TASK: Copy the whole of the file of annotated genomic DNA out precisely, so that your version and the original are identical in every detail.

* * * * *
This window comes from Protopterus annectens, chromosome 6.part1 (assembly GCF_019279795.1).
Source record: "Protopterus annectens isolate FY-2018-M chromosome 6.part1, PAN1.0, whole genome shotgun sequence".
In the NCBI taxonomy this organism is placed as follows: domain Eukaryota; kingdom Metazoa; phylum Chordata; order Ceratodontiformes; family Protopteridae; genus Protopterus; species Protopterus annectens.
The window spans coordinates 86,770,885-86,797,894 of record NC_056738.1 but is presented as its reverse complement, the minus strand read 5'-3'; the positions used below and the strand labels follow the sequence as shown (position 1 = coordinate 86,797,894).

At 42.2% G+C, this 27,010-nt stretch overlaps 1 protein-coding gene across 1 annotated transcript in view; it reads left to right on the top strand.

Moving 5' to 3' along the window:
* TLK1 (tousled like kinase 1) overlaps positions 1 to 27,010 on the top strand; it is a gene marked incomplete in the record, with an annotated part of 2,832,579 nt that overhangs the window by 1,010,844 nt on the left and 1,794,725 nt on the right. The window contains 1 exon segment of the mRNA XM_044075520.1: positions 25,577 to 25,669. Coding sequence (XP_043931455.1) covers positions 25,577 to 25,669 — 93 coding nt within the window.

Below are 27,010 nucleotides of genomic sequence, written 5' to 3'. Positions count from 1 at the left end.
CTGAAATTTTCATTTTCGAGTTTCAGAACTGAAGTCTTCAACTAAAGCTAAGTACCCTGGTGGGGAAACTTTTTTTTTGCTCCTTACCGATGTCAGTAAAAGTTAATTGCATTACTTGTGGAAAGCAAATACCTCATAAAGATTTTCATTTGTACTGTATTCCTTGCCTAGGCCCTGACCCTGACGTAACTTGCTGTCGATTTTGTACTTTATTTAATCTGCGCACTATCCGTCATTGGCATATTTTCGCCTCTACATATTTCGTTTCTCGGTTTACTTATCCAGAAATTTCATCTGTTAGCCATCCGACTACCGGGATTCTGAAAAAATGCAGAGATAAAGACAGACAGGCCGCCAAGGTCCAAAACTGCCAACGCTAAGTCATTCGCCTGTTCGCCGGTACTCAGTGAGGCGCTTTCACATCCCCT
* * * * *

This window comes from Protopterus annectens, chromosome 6.part1 (assembly GCF_019279795.1).
Source record: "Protopterus annectens isolate FY-2018-M chromosome 6.part1, PAN1.0, whole genome shotgun sequence".
In the NCBI taxonomy this organism is placed as follows: domain Eukaryota; kingdom Metazoa; phylum Chordata; order Ceratodontiformes; family Protopteridae; genus Protopterus; species Protopterus annectens.
The window spans coordinates 86,770,885-86,797,894 of record NC_056738.1 but is presented as its reverse complement, the minus strand read 5'-3'; the positions used below and the strand labels follow the sequence as shown (position 1 = coordinate 86,797,894).

At 42.2% G+C, this 27,010-nt stretch overlaps 1 protein-coding gene across 1 annotated transcript in view; it reads left to right on the top strand.

Moving 5' to 3' along the window:
* TLK1 (tousled like kinase 1) overlaps positions 1 to 27,010 on the top strand; it is a gene marked incomplete in the record, with an annotated part of 2,832,579 nt that overhangs the window by 1,010,844 nt on the left and 1,794,725 nt on the right. The window contains 1 exon segment of the mRNA XM_044075520.1: positions 25,577 to 25,669. Coding sequence (XP_043931455.1) covers positions 25,577 to 25,669 — 93 coding nt within the window.

Below are 27,010 nucleotides of genomic sequence, written 5' to 3'. Positions count from 1 at the left end.
CTGAAATTTTCATTTTCGAGTTTCAGAACTGAAGTCTTCAACTAAAGCTAAGTACCCTGGTGGGGAAACTTTTTTTTTGCTCCTTACCGATGTCAGTAAAAGTTAATTGCATTACTTGTGGAAAGCAAATACCTCATAAAGATTTTCATTTGTACTGTATTCCTTGCCTAGGCCCTGACCCTGACGTAACTTGCTGTCGATTTTGTACTTTATTTAATCTGCGCACTATCCGTCATTGGCATATTTTCGCCTCTACATATTTCGTTTCTCGGTTTACTTATCCAGAAATTTCATCTGTTAGCCATCCGACTACCGGGATTCTGAAAAAATGCAGAGATAAAGACAGACAGGCCGCCAAGGTCCAAAACTGCCAACGCTAAGTCATTCGCCTGTTCGCCGGTACTCAGTGAGGCGCTTTCACATCCCCT